Posts Tagged ‘cloud’
Cloud computing is all the rage these days. It is, in short, computing as a service instead of as a product. This has serious advantages but also has a negative side that may not immediately be obvious.
The concept is pretty simple; somebody keeps some physical computers up and running and provides computing time on those computers to others, rather than everybody buying their own hardware. Sometimes this service is provided by a different part of the same company or government (a private cloud) and sometimes it is sold as a service (a public cloud, like Amazon EC2).
From the perspective of deployment and resource management, the cloud is a great idea. It’s easy to go from nowhere to having a couple of hundred machines running. No need to buy more hardware, fiddle with install CD’s, or worry about replacing broken parts. Everything can be done without having to leave your desk. And it’s possible to scale an application as demand requires; adding a few more servers can be done in less than a minute, and getting rid of them is probably just as fast. It’s easier to get redundancy. Quick repurposing of machines when demand requires it. Anyway, great stuff: the engineer in me is thrilled.
But it’s not all rosy. Cloud computing is just a technology, and technology isn’t inherently good or bad – it’s how you use it. There are plenty of valid use cases for the cloud, but it also enables some worrying behavior.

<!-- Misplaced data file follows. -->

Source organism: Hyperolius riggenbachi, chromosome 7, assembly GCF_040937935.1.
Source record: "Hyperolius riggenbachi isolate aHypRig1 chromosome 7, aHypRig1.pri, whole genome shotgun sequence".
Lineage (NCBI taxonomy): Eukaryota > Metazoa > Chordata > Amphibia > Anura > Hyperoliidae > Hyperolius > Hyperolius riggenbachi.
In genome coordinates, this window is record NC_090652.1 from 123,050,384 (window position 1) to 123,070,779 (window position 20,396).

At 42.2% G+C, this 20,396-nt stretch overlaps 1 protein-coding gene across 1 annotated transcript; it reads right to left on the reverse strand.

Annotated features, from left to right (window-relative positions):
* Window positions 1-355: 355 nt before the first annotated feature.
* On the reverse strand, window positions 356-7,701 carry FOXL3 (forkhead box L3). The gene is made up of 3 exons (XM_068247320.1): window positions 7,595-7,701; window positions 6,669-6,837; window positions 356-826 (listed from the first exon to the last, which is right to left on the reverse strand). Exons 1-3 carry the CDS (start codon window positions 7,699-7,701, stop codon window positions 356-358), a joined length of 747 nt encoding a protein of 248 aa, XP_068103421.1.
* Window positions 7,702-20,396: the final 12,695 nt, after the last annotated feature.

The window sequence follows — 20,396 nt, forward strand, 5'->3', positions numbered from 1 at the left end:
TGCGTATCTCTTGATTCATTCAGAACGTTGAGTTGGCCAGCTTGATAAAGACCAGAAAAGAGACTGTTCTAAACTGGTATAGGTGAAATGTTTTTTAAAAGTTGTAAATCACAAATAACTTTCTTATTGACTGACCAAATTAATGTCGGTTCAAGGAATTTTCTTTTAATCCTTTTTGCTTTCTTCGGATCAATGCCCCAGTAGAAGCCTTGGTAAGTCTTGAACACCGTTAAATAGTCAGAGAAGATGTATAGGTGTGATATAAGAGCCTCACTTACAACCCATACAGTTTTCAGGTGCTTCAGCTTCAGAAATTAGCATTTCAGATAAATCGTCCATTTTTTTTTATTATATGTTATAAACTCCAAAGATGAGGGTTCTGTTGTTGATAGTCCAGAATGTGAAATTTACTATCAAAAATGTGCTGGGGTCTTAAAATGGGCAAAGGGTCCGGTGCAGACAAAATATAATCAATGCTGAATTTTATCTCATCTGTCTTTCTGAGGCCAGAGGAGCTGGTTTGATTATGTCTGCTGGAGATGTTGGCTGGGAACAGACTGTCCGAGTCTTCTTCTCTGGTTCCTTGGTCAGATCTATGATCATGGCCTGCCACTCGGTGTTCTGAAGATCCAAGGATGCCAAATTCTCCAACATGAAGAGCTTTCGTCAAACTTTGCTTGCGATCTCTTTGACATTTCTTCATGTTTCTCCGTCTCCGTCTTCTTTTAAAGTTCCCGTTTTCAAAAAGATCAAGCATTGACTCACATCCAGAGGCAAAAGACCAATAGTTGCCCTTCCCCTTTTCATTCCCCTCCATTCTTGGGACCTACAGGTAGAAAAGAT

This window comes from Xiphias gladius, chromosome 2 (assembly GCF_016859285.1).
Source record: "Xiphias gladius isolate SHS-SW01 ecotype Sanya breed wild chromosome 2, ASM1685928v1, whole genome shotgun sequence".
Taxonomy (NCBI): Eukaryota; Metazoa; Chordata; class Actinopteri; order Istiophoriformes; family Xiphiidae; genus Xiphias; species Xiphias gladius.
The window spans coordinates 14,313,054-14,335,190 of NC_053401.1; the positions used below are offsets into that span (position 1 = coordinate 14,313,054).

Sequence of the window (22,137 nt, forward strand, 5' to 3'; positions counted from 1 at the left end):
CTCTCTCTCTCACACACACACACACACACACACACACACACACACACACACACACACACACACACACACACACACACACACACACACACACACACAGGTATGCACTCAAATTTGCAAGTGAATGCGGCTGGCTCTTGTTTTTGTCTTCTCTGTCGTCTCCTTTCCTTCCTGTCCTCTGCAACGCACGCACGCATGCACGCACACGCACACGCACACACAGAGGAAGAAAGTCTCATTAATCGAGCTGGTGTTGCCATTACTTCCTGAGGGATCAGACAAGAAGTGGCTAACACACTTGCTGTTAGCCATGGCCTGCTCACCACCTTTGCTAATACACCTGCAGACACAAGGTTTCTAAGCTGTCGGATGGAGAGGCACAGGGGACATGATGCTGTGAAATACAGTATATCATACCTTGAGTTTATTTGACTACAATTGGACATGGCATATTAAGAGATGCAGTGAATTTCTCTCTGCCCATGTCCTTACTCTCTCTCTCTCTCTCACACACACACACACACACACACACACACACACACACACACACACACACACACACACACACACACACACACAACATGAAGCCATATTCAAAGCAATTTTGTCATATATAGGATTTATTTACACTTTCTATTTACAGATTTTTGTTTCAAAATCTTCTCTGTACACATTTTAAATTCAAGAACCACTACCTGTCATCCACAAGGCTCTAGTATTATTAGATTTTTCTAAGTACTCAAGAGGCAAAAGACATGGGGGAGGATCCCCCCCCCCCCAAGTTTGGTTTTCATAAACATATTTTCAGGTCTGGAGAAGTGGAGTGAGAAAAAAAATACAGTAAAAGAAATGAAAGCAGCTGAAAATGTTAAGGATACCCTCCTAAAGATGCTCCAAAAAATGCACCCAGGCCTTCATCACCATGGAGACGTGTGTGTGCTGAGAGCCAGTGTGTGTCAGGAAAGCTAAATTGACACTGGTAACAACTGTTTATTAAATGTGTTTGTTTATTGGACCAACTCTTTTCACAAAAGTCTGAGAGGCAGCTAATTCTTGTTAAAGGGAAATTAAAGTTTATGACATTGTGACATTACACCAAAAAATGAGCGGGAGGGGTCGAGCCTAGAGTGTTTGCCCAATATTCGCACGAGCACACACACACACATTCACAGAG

For starters, it makes it possible for companies and governments to outsource the physical machines and lower software layers they run their applications on. This means that (private) user data gets shipped around to not just one external party – the one running the application – but also to the cloud provider or providers that are providing the hardware it runs on. Their security or downtime can affect a large number of customers (and their customers). The cloud providers may be in a different jurisdiction (or often, multiple jurisdictions) with different legal systems, opening their customers up to legal issues regarding data retention or foreign government surveillance. And while having data spread across different companies and different continents was not impossible before the cloud, it certainly has become a lot easier and more common.